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which income number to use when funding Roth contribution
Old 02-20-2019, 02:22 PM   #1
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which income number to use when funding Roth contribution

Dear Child is a graduate student who made $13,000 last year. On tax form, these are the numbers (using whole numbers for easy illustration):

Line 1: Wages, Salaries. $5,700
Line 6: Total Income: $13,000
Line 7: Adjusted Gross Income: $8,700

I already funded $4,400 HSA account last year on behalf of this child. I would like to also fund a Roth IRA (deadline 4/15/19), but not sure which number to use?

If Line 6 is the number, I will fund the full $5,500.
If Line 7 is the number, I can only fund $4,300.
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Old 02-20-2019, 02:25 PM   #2
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There are special rules for graduate students and IRAs:

Grad Student Taxes and IRAs
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Old 02-20-2019, 02:30 PM   #3
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Asking the obvious here, but I'm assuming Dear Child is covered by a high-deductible healthcare plan?
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Old 02-20-2019, 02:40 PM   #4
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Originally Posted by MBAustin View Post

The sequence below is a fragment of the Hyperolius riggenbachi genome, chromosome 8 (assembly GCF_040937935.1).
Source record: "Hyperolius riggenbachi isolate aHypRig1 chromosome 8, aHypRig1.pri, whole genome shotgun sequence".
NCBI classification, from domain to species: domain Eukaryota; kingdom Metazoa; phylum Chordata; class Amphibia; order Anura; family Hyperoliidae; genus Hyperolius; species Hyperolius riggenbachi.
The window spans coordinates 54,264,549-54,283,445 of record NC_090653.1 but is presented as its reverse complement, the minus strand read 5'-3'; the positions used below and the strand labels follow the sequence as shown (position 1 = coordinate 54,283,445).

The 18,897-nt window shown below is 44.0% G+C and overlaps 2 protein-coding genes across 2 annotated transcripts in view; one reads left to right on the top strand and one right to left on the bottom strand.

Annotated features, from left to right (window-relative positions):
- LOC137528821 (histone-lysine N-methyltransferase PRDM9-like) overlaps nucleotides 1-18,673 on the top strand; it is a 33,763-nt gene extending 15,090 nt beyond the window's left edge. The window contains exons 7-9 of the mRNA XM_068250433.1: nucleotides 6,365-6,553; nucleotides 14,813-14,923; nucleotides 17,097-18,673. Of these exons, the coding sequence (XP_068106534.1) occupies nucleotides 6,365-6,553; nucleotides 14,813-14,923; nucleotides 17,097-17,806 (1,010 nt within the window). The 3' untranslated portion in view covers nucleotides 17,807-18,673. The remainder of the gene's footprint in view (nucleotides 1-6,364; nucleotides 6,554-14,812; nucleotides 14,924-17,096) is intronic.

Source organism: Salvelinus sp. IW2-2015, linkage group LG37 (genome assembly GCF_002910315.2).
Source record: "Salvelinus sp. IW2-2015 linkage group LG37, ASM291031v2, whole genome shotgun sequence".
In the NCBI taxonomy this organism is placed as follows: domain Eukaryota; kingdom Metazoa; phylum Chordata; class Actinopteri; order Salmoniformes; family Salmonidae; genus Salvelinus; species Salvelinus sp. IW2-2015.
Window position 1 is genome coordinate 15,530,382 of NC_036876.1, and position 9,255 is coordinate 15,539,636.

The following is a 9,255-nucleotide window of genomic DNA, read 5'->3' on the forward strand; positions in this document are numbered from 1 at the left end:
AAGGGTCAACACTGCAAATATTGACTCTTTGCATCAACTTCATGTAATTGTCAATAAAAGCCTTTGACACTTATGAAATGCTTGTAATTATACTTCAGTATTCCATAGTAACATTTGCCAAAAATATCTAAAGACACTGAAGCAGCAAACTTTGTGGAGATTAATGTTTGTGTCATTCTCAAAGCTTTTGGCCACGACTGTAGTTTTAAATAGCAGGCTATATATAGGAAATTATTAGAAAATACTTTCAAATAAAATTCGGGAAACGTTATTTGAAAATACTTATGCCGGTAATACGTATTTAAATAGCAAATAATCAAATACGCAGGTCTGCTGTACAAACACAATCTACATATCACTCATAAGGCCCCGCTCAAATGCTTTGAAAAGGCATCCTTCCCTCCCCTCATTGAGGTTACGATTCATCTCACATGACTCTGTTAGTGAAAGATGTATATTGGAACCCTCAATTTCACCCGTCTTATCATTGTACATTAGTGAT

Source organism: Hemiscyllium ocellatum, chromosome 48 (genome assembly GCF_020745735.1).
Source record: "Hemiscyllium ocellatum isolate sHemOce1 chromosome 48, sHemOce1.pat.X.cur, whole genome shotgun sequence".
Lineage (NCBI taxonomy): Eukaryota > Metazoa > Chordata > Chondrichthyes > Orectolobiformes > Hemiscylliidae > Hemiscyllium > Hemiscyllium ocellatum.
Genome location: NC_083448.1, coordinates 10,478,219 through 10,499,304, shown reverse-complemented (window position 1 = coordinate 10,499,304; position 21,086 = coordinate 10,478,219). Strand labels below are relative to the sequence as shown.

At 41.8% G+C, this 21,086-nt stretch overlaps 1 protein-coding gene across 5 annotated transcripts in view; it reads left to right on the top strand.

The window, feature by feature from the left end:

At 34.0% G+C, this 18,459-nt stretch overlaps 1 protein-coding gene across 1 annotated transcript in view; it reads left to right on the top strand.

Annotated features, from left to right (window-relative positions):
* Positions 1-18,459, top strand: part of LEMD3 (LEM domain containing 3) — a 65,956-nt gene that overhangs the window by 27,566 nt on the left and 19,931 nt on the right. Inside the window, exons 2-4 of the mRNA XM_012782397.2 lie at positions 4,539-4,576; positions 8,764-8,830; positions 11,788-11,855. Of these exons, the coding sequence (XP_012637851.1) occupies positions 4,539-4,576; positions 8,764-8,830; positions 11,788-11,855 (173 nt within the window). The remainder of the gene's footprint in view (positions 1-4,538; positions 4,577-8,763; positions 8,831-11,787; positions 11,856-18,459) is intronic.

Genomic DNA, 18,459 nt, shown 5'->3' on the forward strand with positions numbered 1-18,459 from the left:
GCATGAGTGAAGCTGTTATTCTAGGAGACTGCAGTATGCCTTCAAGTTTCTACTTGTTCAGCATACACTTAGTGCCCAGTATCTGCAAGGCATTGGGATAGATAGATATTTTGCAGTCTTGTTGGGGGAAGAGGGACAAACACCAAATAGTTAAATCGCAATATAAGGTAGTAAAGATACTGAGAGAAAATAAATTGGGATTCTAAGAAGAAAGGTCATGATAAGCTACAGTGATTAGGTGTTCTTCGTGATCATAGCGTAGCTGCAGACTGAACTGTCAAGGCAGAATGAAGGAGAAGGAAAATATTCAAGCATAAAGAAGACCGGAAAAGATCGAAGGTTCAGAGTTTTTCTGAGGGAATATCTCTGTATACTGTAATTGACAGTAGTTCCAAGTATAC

There are special rules for graduate students and IRAs:

Grad Student Taxes and IRAs
Dear Child is filing Single, and was covered by family HDHP plan whole year.

Thanks for that link.
Looks like we need to reduce the $4,000 scholarship/grant from the total $13,000. The rest $9,000 or so are salary, summer job, part time job.

The Roth contribution allowed is therefore $9,000 - $4,400 (HSA) = $4,600.
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Old 02-20-2019, 05:11 PM   #5
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You can put the full $5500 into the Roth IRA since the earned income was more than that. There's no need to subtract the HSA contribution since that money does not have to come from Dear Child's income.

And actually, since Dear Child was covered by a family HDHP, the HSA contribution limit is $6900 even though Dear Child is single. This is a nice little loophole that you can take advantage of if you want to.
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Old 02-20-2019, 05:58 PM   #6
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Originally Posted by cathy63 View Post
You can put the full $5500 into the Roth IRA since the earned income was more than that. There's no need to subtract the HSA contribution since that money does not have to come from Dear Child's income.

And actually, since Dear Child was covered by a family HDHP, the HSA contribution limit is $6900 even though Dear Child is single. This is a nice little loophole that you can take advantage of if you want to.
Thank you for that information. You answered my question in a pleasant way, for Dear Child.
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Old 02-20-2019, 10:19 PM   #7
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I guess that I don't see much magic to a HSA unless DC has health issues. I like fully funding a Roth but beyond that why not just gift to a taxable account? If it is invested in domestic equities then dividends and LTCG would all be tax free and you don't have the constraints of a HSA.
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